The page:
Homemade Easter treats for dogs are a thoughtful and unique dog gift idea. Whether you are staying with a family with pets over the holidays or if you have a tradition of exchanging Easter treats for the little ones, any dog-lover will be thrilled if you included their four-legged baby!
There are loads of options to make a tasty and not-too-unhealthy snack for your dogs. This recipe includes some delicious ingredients that dogs will love and that are also good for them. And you might even nibble the corner off one too!
These biscuits make a great gift on their own, or you could pair them with another small gift-wrapped trinket from our store. Or perhaps order one of our customisable hampers and then pop your home-made treats in when it arrives!
Dogs and Treats
Whilst we love giving our dogs treats, they will over-indulge if we let them (just like people I suppose!), and too much of a good thing isn’t always a good thing.
In the UK (and likely world-wide), we have an issue with dog obesity and poor dental health. Treats should really only be given in moderation and as part of a healthy, balanced diet and active lifestyle. The Kennel Club recommends that treats are never more than 15% of a dog’s overall calorie intake.
Many shop-bought treats contain sugar, colourings and high levels of fat so it is always worth checking the label to see what you are buying. If you do choose to give your pet the occasional treat containing sugar, remember to give their teeth a brush!
When it comes to home-made treats, you can use your imagination with the ingredients and keep a control on the sugar content and other additives. However, you must ensure you do your research first as some foods which are perfectly safe for humans can make your dog very ill, sometimes with fatal consequences.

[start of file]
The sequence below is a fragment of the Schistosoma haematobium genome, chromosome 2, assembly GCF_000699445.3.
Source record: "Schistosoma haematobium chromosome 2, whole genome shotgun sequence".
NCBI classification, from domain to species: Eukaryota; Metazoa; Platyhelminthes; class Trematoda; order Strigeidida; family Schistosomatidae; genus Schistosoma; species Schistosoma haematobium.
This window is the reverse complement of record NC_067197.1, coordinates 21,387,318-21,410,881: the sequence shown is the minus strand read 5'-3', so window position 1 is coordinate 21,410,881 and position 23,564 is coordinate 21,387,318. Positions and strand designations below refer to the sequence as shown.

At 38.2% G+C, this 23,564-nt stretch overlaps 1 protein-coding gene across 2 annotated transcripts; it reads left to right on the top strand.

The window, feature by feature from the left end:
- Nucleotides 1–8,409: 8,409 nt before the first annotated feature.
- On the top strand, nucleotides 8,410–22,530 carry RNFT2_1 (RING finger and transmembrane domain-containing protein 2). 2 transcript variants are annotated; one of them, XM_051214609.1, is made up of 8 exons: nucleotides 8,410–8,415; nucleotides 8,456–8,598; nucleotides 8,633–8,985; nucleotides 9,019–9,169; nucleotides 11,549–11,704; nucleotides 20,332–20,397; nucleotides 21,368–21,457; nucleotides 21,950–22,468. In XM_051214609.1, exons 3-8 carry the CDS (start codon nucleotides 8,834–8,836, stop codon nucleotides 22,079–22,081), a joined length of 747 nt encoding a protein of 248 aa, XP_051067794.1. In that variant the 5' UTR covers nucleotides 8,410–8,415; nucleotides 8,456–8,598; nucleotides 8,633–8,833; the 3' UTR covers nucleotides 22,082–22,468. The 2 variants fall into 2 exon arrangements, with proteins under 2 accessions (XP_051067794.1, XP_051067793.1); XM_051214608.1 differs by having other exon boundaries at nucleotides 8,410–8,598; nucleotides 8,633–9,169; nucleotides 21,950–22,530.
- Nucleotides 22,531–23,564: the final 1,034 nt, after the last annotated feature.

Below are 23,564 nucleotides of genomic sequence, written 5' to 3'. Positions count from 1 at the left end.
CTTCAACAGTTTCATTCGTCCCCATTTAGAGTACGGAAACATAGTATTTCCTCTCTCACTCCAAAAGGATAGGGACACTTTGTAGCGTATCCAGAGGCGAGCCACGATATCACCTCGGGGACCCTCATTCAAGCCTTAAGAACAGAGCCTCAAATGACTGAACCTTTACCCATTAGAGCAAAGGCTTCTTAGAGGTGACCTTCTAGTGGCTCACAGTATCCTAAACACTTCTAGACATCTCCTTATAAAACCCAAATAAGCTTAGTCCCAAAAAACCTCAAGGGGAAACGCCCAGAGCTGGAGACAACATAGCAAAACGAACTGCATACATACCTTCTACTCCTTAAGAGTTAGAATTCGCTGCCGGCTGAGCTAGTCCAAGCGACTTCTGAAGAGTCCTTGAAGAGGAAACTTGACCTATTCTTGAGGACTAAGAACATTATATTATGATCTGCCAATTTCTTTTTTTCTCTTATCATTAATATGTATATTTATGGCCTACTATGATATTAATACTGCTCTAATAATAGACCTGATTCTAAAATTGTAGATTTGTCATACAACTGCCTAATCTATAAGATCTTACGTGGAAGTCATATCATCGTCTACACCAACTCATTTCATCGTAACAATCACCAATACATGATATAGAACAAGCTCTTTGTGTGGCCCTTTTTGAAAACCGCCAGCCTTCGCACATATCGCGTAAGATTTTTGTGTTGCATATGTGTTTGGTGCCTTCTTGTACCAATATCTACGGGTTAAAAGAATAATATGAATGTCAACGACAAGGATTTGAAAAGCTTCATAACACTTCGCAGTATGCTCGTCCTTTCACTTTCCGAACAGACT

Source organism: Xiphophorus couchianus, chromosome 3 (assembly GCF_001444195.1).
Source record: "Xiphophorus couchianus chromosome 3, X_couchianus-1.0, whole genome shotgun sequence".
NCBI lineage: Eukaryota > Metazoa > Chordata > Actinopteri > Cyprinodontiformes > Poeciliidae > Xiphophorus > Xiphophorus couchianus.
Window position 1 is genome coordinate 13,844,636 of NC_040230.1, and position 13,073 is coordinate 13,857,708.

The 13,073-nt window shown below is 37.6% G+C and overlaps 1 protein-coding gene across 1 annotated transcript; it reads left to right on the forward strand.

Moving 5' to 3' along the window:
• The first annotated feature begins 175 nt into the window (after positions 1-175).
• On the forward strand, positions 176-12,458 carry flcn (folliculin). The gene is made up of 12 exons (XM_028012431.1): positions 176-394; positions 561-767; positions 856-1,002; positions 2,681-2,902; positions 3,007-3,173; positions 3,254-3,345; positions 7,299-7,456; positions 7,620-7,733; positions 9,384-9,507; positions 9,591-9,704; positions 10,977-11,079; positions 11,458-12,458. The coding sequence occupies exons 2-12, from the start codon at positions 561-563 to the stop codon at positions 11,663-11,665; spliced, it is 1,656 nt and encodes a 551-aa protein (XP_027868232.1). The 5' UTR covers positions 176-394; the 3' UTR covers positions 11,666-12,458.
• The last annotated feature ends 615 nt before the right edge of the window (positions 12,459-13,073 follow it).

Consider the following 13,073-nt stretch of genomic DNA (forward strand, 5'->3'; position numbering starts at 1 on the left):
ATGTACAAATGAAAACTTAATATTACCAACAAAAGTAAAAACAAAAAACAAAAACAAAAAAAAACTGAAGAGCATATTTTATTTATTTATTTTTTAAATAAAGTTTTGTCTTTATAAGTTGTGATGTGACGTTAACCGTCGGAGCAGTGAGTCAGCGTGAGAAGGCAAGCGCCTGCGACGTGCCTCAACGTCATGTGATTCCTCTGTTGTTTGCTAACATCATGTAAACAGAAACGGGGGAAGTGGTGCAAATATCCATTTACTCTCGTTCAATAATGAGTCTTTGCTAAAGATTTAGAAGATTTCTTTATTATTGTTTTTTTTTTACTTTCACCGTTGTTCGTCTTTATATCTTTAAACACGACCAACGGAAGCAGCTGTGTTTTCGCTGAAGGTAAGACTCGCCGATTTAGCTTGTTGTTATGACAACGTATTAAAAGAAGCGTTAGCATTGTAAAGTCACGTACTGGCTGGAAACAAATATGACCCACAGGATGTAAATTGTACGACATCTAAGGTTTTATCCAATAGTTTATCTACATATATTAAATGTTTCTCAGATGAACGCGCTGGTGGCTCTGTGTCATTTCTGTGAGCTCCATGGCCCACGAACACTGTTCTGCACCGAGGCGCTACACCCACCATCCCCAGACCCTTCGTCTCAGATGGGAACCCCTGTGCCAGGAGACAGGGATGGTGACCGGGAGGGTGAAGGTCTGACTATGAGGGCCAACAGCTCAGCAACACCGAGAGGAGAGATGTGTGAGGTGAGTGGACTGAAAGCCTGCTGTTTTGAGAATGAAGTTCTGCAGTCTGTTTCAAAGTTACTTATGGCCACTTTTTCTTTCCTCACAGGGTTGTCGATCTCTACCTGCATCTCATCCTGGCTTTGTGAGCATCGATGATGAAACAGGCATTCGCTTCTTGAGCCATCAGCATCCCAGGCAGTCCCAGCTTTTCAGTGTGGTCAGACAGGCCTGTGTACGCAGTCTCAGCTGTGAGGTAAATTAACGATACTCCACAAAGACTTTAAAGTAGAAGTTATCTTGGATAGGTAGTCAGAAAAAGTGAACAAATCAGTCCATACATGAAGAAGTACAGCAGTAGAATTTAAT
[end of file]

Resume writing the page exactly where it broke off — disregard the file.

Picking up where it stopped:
If your dog has any food allergies, sensitivities, medical conditions or is on any medication it is vital that you check with your veterinarian before feeding your dog any homemade treats, including this recipe. If you are unsure about the safety of any ingredients, even if your dog is in perfect health, please check with your veterinarian.
Peanut Butter, Apple, Sweet Potato, Carrot and Oat Biscuits
These delicious Easter treats for dogs can be made with or without the honey or the turmeric if necessary. I have excluded the honey and the dogs still love them but it is entirely up to you. I actually love the orange-y tinge the turmeric gives the biscuits, as well as the potential health benefits, so I have used it in the batch I just baked.
Here is a quick summary of the benefits of each of the ingredients and some of the ‘watch-outs’ for you to be aware of:
Dogs LOVE peanut butter! As with most delicious treats, you should only give it to your dog in moderation. It is high in protein, healthy fats, vitamin B, niacin and vitamin E.
When choosing peanut butter for your dogs, find one that has no other added ingredients like salt or sugar. And most importantly, ensure you do not feed your dog peanut butter containing xylitol. Xylitol is a sweetner used in food for humans but is potentially fatal if dogs eat it.
I have used Meridian crunchy peanut butter with no palm oil, no sugar and no salt added. It is available from most good supermarkets.
Apples are a great source of fibre, vitamin A and Vitamin C. My dogs will eat fresh, raw apple too (and it does help freshen the breath somewhat!). They also add some nice flavor to the treats. Apple pips contain cyanide at levels which can be dangerous for small animals, so make sure you remove the full core and pips before using the apple.
Like many fruits, apples do contain naturally occurring sugar, so beware if your dog suffers from diabetes and exclude this ingredient unless your vet tells you it is safe.
Sweet potato offers dogs a range of health benefits. And like the apples, they will love the flavour. Sweet potatoes are high in fibre which is great for digestive health. They’re also low in fat and contain vitamin B6, vitamin C, and manganese.